Presentation on theme: "Sumber utama: timkastelle.org/theblog/. Trigger #1: Fear This trigger happens when we have systems for doing things that are real, and they create value."— Presentation transcript:
Trigger #1: Fear This trigger happens when we have systems for doing things that are real, and they create value for people – but then the environment changes. At this point, the old ways stop working – and if we don’t have new ideas, then we we’re left with fear.
Example In the 1970s, they were one of the most dominant companies in the world – their mainframes were everywhere. Then, technological innovation changed their environment – and it became apparent that personal computers would become big. This forced IBM to innovate their business model – a transition that most of their competitors in the mainframe business failed to make. Then they had to do it all again in late 90s – the internet shifted their environment once more, and they moved from selling hardware to selling software, services and consulting.
Trigger #2: Fantasy Lots of people get stuck here. They have the great idea, and they see the problem that it can solve, but they can’t make it real. At that point, it was nowhere near being an innovation. They had a great idea, and they were working out how to make it real, but it wasn’t there yet. It was still a fantasy.
Example It’s from 2006, and shows the early prototype of the iPhone: a touch screen interface, tethered to a Mac, with an ACTUAL phone, speakers, and a rat’s nest of cables. Jobs's Ultimatum: Lay Out a Vision Fast or Lose the Project
Trigger #3: Frustration you have a great new idea, and you’ve made it real. But no one’s buying – you are missing the value that you create for people – this causes frustration.
Example: 1975 Kodak’s digital camera If they invented the digital camera, why didn’t they end up dominating the market? The big problem in 1975 is that memory was very expensive, and very big. So you couldn’t actually record many pictures at all on a digital camera, and even then it cost a bunch. There was no way that digital cameras could work in 1975. The right idea at the wrong time is still wrong.
Is canned air an “Innovation”? http://www.nutrisijiwa.com/udara-kota-mancanegara-dikemas-dalam-kaleng/ vudesk.com http://tobeeinspired.blogspot.com/2014/03/udara-segar-kemasan-di-china.html
To Create the Future, We Must Understand the Past
No matter how revolutionary your idea is, it has to work in the real world to create value, and both of those depend on understanding the present and the past. As new ideas spread, some older ideas lose strength.... it’s more productive to think about ideas building up on each other When we look at the history of innovation, it becomes clear that we can’t create valuable new ideas without building on old ones.
Lesson #1: the new always builds on the old We can trace the history of the computer back thousands of years. If we hadn’t had the abacus, or something that performed the same function, we would not have computers now. Even though few people use an abacus now, or a slide rule, those technologies (technics!) are embodied in computers, just as Leibniz’ binary notation runs everything we use today. Innovation is a story of combination.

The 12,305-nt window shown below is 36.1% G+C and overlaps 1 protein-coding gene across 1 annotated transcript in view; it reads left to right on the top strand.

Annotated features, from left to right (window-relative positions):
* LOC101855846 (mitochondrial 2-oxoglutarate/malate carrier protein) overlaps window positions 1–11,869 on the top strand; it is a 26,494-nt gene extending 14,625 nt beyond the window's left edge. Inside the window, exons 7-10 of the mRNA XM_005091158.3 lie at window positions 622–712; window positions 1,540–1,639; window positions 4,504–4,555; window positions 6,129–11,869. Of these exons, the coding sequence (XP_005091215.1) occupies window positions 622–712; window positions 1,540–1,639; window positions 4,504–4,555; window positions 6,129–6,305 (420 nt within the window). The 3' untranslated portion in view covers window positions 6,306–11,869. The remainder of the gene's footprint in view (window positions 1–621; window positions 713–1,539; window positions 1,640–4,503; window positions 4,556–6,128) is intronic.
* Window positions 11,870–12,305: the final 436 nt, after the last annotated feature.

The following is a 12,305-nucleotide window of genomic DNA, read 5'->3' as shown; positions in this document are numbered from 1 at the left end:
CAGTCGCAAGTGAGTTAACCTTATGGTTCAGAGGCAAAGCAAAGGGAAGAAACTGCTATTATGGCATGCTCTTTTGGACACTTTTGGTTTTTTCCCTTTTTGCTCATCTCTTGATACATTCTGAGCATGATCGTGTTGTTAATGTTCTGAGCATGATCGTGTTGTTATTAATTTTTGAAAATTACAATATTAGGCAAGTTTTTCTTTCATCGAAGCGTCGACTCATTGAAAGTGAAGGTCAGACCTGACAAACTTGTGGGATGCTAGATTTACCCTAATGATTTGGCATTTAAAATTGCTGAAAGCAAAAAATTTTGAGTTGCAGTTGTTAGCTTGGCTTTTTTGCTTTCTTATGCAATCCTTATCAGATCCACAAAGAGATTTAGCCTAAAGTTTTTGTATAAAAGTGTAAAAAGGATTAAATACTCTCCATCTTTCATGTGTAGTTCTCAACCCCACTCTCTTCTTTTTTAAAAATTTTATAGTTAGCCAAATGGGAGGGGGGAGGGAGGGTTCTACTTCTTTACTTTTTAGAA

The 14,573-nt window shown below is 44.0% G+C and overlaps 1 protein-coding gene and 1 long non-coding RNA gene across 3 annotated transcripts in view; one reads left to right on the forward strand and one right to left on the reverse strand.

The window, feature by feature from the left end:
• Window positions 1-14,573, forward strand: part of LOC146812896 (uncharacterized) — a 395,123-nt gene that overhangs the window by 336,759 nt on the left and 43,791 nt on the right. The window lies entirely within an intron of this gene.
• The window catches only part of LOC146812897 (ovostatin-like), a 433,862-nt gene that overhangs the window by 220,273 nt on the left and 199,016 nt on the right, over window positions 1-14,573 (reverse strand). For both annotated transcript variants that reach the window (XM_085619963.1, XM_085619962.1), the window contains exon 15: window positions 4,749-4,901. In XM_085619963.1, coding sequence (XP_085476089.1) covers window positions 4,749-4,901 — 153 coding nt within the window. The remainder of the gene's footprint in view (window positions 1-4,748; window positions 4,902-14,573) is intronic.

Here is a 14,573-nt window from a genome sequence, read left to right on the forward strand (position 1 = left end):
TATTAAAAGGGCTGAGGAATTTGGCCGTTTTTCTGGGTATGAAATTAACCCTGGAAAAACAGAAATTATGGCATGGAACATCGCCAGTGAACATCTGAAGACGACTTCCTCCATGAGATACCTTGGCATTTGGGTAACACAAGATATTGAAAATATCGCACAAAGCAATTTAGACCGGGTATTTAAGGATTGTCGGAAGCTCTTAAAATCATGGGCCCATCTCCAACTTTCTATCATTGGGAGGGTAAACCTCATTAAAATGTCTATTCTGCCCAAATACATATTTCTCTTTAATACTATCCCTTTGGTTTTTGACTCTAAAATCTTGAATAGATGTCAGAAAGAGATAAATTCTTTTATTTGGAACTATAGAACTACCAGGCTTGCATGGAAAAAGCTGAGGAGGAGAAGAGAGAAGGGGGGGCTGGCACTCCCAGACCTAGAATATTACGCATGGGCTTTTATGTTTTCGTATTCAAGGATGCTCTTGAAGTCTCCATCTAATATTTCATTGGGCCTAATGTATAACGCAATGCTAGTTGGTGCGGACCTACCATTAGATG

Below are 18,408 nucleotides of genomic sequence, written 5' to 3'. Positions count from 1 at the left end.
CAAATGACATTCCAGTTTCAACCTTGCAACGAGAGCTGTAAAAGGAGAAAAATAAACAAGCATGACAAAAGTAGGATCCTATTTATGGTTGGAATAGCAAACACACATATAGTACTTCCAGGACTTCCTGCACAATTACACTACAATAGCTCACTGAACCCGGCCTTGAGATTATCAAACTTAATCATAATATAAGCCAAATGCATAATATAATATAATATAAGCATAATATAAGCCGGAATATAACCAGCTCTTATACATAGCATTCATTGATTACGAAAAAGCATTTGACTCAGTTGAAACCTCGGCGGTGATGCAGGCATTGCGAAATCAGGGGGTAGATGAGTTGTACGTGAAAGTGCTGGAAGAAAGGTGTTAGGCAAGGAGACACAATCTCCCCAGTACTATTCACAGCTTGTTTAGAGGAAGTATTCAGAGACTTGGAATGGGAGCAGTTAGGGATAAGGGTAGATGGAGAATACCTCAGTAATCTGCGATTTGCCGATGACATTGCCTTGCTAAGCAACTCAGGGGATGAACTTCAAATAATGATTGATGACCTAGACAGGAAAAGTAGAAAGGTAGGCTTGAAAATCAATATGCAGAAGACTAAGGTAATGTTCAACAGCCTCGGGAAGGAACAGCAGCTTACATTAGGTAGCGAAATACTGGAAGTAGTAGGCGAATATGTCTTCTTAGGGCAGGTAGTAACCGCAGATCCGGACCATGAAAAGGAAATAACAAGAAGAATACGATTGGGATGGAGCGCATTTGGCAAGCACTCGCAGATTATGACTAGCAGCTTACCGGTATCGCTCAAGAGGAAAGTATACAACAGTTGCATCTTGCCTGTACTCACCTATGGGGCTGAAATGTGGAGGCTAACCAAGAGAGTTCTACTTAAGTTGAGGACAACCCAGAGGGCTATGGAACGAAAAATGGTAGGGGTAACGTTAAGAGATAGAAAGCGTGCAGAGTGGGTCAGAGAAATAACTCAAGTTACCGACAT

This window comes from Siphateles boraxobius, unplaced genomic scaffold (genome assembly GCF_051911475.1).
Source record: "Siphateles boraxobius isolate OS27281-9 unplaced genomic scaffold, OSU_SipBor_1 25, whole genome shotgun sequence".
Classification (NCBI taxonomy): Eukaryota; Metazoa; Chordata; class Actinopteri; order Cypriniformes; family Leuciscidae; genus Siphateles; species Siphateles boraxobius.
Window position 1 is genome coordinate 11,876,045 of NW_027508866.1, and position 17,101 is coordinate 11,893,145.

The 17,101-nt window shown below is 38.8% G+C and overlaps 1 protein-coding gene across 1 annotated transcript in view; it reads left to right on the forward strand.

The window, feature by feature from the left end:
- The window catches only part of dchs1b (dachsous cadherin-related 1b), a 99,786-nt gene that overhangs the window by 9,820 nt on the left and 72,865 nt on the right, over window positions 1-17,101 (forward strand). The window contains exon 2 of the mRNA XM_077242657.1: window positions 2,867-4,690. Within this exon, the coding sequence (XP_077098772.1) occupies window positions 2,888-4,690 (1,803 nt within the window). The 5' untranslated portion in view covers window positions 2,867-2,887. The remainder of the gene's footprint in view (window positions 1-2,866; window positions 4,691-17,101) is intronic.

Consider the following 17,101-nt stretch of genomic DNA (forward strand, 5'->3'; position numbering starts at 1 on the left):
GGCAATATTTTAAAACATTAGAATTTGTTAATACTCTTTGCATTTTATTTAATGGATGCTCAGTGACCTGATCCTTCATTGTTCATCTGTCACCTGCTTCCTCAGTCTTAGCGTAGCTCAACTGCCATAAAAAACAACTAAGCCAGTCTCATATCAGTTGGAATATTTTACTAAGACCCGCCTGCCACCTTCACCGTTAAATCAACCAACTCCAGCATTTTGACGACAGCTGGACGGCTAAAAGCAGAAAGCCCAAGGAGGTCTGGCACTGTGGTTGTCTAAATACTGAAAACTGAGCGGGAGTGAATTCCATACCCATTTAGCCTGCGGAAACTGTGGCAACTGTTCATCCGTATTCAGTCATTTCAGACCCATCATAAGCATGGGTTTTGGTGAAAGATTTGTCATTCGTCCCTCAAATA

Lesson #2: great ideas always have multiple authors We like to think about the hero that triumphs against all odds, but this is a deeply misleading story. Innovation is nearly always triggered by brilliance, but it is usually collective brilliance, not individual brilliance. Even though Flowers, Eckert and Mauchly designed Colossus and ENIAC, they worked closely with people like Alan Turing, John von Neumann and John Nash. And hundreds of people contributed to designing and building those two machines. This means that we have to not just cultivate brilliant people in our organisations, but brilliant teams.
Edison invented the light bulb, right? One problem: at least 23 other people invented working light bulbs before Edison did.
Why does Edison get credit for the light bulb then? Because he was the first one to build power stations and distribution cables so that everyone could use his light bulb. He did it by paying people to dig up New York to put in the copper wires to carry the electricity from his Pearl Street Power Station.
http://www.pbs.org/idealab/2012/03/the- difference-between-invention-and- innovation086/ In its purest sense, “invention“ can be defined as the creation of a product or introduction of a process for the first time.invention “Innovation,” on the other hand, occurs if someone improves on or makes a significant contribution to an existing product, process or service.Innovation Consider the microprocessor. Someone invented the microprocessor. But by itself, the microprocessor was nothing more than another piece on the circuit board. It’s what was done with that piece — the hundreds of thousands of products, processes and services that evolved from the invention of the microprocessor — that required innovation.
http://www.wired.com/2015/01/innovation -vs-invention/ Invention is about creating something new, while innovation introduces the concept of “use” of an idea or method. Patents are evidence of inventions, of having thought of something first, and documenting the new invention through a legal process. The usefulness of those inventions is not proven, so “inventions” do not always equate to “innovations.” There are many patents which really do not have a use or have influenced no products or industries. Patents without a “use” are not innovation. if innovations infer the “use” of a new idea or method, then an invention that leads to innovation is really qualified by how much it changes the behaviors of the users, the businesses, and the processes around it.